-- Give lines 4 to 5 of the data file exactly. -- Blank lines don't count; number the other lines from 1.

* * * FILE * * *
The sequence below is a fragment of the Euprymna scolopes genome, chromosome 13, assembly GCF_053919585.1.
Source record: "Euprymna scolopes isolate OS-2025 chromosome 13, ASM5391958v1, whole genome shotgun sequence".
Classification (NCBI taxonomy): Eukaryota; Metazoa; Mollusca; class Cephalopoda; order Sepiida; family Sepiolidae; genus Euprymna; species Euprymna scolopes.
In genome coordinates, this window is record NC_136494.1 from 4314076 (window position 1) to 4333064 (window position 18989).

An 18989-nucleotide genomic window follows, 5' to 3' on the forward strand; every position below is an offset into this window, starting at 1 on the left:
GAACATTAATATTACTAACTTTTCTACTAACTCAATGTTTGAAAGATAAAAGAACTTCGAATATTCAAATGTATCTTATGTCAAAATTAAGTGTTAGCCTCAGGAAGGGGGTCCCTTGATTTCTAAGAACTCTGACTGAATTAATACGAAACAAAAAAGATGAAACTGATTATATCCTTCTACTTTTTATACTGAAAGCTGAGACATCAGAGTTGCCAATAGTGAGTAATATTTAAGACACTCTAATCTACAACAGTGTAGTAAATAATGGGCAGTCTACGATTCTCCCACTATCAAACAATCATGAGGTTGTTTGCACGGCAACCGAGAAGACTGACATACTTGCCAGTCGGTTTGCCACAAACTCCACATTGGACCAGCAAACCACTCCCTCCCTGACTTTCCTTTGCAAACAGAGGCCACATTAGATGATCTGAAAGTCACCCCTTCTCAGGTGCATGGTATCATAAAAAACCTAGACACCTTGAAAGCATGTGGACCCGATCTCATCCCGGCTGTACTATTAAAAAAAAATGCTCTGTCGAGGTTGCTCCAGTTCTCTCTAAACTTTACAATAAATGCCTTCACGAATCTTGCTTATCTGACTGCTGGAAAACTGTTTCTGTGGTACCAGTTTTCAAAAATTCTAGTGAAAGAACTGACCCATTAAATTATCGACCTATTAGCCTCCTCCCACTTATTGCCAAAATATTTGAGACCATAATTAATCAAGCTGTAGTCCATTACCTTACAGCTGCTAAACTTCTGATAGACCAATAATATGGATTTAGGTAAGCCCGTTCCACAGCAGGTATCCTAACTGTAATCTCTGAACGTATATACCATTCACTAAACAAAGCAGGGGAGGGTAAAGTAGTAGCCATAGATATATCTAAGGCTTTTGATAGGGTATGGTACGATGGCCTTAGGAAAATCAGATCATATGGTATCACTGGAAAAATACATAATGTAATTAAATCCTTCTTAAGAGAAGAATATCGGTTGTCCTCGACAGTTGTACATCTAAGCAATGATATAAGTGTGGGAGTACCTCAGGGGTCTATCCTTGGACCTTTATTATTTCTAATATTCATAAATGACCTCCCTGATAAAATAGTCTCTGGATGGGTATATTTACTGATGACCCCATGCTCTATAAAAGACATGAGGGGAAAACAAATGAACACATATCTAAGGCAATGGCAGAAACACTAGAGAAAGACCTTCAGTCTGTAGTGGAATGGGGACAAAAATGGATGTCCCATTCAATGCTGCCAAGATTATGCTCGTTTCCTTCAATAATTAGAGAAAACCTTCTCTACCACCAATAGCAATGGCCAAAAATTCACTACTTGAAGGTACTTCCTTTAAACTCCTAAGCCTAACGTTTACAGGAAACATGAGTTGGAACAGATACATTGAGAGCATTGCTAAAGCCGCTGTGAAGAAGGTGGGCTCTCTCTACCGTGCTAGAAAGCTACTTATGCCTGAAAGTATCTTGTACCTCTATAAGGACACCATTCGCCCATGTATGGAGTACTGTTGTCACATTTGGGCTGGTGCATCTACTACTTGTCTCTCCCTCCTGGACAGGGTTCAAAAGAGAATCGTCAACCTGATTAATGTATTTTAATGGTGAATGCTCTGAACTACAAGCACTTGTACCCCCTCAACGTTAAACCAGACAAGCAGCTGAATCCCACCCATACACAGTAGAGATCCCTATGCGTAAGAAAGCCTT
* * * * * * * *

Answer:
In genome coordinates, this window is record NC_136494.1 from 4314076 (window position 1) to 4333064 (window position 18989).

An 18989-nucleotide genomic window follows, 5' to 3' on the forward strand; every position below is an offset into this window, starting at 1 on the left: